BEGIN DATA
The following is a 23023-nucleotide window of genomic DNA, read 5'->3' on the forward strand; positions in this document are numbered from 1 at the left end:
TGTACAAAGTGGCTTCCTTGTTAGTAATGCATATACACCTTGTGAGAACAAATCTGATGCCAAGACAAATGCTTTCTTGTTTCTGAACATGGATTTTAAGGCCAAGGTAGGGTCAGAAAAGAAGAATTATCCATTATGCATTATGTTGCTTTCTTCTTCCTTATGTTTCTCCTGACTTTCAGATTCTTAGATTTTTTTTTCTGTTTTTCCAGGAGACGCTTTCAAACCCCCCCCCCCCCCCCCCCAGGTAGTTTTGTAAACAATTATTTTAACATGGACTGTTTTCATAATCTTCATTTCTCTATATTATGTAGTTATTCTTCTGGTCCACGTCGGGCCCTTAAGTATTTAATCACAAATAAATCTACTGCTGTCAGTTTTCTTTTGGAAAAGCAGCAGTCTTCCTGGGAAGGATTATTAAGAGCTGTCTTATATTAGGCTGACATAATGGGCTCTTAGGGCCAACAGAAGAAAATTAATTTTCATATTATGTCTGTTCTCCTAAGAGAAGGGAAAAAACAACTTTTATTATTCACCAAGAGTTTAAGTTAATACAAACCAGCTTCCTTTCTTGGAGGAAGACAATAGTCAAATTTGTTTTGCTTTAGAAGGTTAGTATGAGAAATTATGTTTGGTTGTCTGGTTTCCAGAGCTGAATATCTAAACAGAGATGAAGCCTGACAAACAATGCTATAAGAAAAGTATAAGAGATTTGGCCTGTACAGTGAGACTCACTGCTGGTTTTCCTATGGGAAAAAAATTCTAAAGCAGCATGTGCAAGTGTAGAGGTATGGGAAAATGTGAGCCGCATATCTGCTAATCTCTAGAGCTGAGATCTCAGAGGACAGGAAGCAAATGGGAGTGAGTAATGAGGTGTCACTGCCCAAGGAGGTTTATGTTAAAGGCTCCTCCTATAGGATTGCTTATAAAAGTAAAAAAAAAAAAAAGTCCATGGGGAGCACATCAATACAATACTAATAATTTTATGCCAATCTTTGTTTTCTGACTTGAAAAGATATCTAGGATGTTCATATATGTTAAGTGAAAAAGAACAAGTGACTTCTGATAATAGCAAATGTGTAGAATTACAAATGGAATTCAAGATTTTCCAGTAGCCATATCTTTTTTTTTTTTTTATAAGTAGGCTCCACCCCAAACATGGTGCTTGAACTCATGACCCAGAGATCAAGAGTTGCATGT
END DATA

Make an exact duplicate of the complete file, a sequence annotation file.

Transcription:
The following is a 23023-nucleotide window of genomic DNA, read 5'->3' on the forward strand; positions in this document are numbered from 1 at the left end:
TGTACAAAGTGGCTTCCTTGTTAGTAATGCATATACACCTTGTGAGAACAAATCTGATGCCAAGACAAATGCTTTCTTGTTTCTGAACATGGATTTTAAGGCCAAGGTAGGGTCAGAAAAGAAGAATTATCCATTATGCATTATGTTGCTTTCTTCTTCCTTATGTTTCTCCTGACTTTCAGATTCTTAGATTTTTTTTTCTGTTTTTCCAGGAGACGCTTTCAAACCCCCCCCCCCCCCCCCCCAGGTAGTTTTGTAAACAATTATTTTAACATGGACTGTTTTCATAATCTTCATTTCTCTATATTATGTAGTTATTCTTCTGGTCCACGTCGGGCCCTTAAGTATTTAATCACAAATAAATCTACTGCTGTCAGTTTTCTTTTGGAAAAGCAGCAGTCTTCCTGGGAAGGATTATTAAGAGCTGTCTTATATTAGGCTGACATAATGGGCTCTTAGGGCCAACAGAAGAAAATTAATTTTCATATTATGTCTGTTCTCCTAAGAGAAGGGAAAAAACAACTTTTATTATTCACCAAGAGTTTAAGTTAATACAAACCAGCTTCCTTTCTTGGAGGAAGACAATAGTCAAATTTGTTTTGCTTTAGAAGGTTAGTATGAGAAATTATGTTTGGTTGTCTGGTTTCCAGAGCTGAATATCTAAACAGAGATGAAGCCTGACAAACAATGCTATAAGAAAAGTATAAGAGATTTGGCCTGTACAGTGAGACTCACTGCTGGTTTTCCTATGGGAAAAAAATTCTAAAGCAGCATGTGCAAGTGTAGAGGTATGGGAAAATGTGAGCCGCATATCTGCTAATCTCTAGAGCTGAGATCTCAGAGGACAGGAAGCAAATGGGAGTGAGTAATGAGGTGTCACTGCCCAAGGAGGTTTATGTTAAAGGCTCCTCCTATAGGATTGCTTATAAAAGTAAAAAAAAAAAAAAGTCCATGGGGAGCACATCAATACAATACTAATAATTTTATGCCAATCTTTGTTTTCTGACTTGAAAAGATATCTAGGATGTTCATATATGTTAAGTGAAAAAGAACAAGTGACTTCTGATAATAGCAAATGTGTAGAATTACAAATGGAATTCAAGATTTTCCAGTAGCCATATCTTTTTTTTTTTTTTATAAGTAGGCTCCACCCCAAACATGGTGCTTGAACTCATGACCCAGAGATCAAGAGTTGCATGT